I’ve spent the Christmas and New Year period in a number of interesting places. While I love our family’s (very loose) tradition of gathering to eat charred animal and sup from a 40 litre bowl of spiked punch to escape the oppressive 40-plus degree Christmas weather, we tend to spend most holiday periods taking advantage of the kind of extended break usually only reserved for the ridiculously wealthy or the long term unemployed (of which we are neither).
The most memorable festive escape I’ve ever managed was to Egypt, Jordan and Dubai where I spent a chilly December 25th eating vegetarian on a felucca on the banks of the Nile followed by a surreal New Year’s Eve lost in Siwa – an oasis near the Libyan border (you can read about Siwa Oasis here).
2016 started somewhere in between the roasted debauchery of our back yard in Australia and the company of the ghosts of Pharaohs. I woke up on January 1 about as far as I could get from my bed in Perth, but – at the same time – I was in familiar surroundings.
Linh and I had travelled to the Netherlands to visit her family who had showed us a great time in The United Kingdom for Christmas (you can read about Christmas in London here), followed by a whirlwind tour of family in France and all associated sights. On New Year’s Eve we arrived home to Heerhugowaard where we proceeded to witness one of the more amazing fireworks displays I’ve ever seen.
In Australia, we (apparently) pride ourselves on our ability to spend millions of dollars on highly choreographed displays of pyrotechnics – usually surrounding – and sometimes dangerously affixed to national icons. In the Netherlands however, the danger is much less regulated and far closer to home. Explosives regulations are relaxed on December 31 so every Dutch resident is free to take part in the cost, the show and the thrilling risk of explosive dismemberment.
We awoke reasonably early the next morning and headed off on a tour of the region. Initially it was our plan to visit the beach where overly keen Netherlanders see in the New Year by diving into the ball-shrivelling cold of the North Sea, but while we were on the road it seemed logical to take a peek at what Noord-Holland was all about.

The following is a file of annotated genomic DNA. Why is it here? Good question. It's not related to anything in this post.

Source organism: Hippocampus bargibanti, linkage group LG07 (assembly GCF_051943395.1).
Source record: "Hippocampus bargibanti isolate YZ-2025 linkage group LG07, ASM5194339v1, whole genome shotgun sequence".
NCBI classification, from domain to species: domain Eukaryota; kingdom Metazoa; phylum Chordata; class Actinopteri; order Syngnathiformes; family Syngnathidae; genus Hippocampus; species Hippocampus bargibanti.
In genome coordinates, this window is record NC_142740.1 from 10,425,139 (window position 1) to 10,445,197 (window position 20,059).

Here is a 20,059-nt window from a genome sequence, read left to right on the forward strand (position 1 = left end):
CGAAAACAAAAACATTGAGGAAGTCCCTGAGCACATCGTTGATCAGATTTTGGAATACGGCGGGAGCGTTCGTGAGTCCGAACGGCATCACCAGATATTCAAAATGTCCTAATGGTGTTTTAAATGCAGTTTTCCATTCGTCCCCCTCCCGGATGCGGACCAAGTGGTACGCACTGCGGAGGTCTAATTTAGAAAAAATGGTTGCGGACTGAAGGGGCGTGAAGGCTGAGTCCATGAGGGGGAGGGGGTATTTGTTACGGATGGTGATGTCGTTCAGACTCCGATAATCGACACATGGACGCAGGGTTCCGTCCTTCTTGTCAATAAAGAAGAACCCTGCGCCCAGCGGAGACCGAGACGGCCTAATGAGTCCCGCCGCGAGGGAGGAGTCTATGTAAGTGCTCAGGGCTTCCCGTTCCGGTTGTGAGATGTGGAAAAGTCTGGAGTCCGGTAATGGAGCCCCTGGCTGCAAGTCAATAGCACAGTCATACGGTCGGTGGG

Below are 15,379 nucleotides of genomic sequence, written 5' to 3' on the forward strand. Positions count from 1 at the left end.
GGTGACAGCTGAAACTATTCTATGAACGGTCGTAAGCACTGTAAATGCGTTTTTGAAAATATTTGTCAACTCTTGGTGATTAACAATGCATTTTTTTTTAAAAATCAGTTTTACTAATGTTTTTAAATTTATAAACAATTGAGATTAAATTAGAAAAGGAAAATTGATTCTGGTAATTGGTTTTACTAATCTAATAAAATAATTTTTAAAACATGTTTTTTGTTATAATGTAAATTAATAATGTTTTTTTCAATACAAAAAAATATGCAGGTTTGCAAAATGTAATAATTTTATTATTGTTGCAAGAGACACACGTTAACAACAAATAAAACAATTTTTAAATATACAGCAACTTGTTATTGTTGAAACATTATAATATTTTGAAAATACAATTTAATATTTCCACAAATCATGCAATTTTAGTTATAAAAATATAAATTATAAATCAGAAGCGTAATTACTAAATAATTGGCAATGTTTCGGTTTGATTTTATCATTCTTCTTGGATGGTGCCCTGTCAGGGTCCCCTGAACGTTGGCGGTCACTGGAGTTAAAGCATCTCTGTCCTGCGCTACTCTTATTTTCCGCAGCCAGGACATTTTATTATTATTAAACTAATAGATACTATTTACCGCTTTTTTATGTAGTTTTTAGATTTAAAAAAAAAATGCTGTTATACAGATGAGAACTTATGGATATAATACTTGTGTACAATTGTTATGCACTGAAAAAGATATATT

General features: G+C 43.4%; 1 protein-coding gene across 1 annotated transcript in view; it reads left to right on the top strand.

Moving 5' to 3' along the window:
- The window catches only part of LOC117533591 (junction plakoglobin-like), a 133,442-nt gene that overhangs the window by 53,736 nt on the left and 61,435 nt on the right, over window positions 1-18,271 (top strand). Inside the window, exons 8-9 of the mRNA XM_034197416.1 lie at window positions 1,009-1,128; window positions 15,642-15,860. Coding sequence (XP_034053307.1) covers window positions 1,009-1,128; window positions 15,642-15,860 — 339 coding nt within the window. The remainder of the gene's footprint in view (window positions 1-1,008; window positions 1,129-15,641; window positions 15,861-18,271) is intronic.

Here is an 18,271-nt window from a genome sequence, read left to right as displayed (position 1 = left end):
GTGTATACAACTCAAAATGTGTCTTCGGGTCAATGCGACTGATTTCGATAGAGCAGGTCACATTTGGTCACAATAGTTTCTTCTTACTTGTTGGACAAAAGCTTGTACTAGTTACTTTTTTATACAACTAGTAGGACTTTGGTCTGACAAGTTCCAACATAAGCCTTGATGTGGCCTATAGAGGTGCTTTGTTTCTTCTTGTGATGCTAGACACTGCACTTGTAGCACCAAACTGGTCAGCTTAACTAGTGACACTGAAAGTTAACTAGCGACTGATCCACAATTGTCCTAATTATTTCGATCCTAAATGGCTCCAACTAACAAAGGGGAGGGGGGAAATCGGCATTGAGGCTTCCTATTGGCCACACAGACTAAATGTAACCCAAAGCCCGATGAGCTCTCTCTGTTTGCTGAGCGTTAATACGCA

Our first stop was Schoorl, where we climbed the highest dune in the Netherlands, ‘Klimduin’. The dune is 51 metres high and leads to a network of forested tracks into the inter-coastal region between the North Sea and the village. The aim of this attraction is to hurl yourself down the dunes and allow gravity to take over. We spent an enjoyable half hour doing just that, and although it wasn’t as mind blowing as some of the sights we saw in other parts of Europe, it was a satisfying taste of local Netherlands – something it can be hard to find as travellers.
From Schoorl it was a short drive to the beach, Hargen aan Zee. On hand – as promised – were a dozen or so hardy Dutch folk braving the 5 degree temperatures to take their first dip of the year. We had discussed joining the crowds earlier in the morning and I’d indicated that it would be an experience I was interested in trying, but I was more than a little relieved when I was outvoted.
Our next stop was the Afsluitdijk, what I’m happy to call the mightiest Dyke in the Netherlands. This immense barrier stretches more than 30 kilometres out into the sea between Den Oever in Noord-Holland and Zurich in Friesland. The Dyke was created as part of significant works to keep the North Sea out of the famously low-lying country and was completed in 1933. The Dyke’s completion effectively created a massive man-made lake (The Ijsselmeer) out of a fairly significant chunk of formerly cold, floody, murderwater. We drove to the midway point of the Dyke and stopped at a monument commemorating the closure of the final gap. Here (in a most civilised step that monuments everywhere should consider), we were able to avail ourselves of a hot coffee, frikandel, and kroket.
Our final stop before heading on to another Dutch experience not to be missed – Wereldkeuken (more on that later) – was De Zaanse Schans. This tongue-twistingly difficult (for me) to pronounce spot is an excellent pause for any traveller who is short on time and wants to tick off as many Dutch stereotypes as possible in one place. Here you can find everything you might have expected to see during your time below sea level but haven’t (because the Netherlands is actually a modern, progressive and lovely place, not a flood-prone mire protected from watery death by a few well placed mounds).
In De Zaanse Schans, we took a look at a collection of operating wooden windmills which were once widely used in the county for any number of reasons (saw mills, oil mills, mustard mills and so on), not least of which were to push the water that always tried to drown the Dutch back out into the North Sea where the residents so boldly decided that it should belong. In addition to this, De Zaanse Schans is the perfect place to sample and purchase another of the Netherlands non-tulip drawcards (tulips aren’t around in January), Cheese! We arrived late in the day and were only able to grab a few wheels of Gouda and take a shot outside the closed clog house before night fell and we moved on to fill our stomachs.
This year’s start to the year was not as far flung or isolated as some I have enjoyed, but it was a pleasant change to see some of the everyday sights in Linh’s home region with her lovely family as guides. Who knows, next year we might blog in the New Year, half piste, from the slopes of the Alps!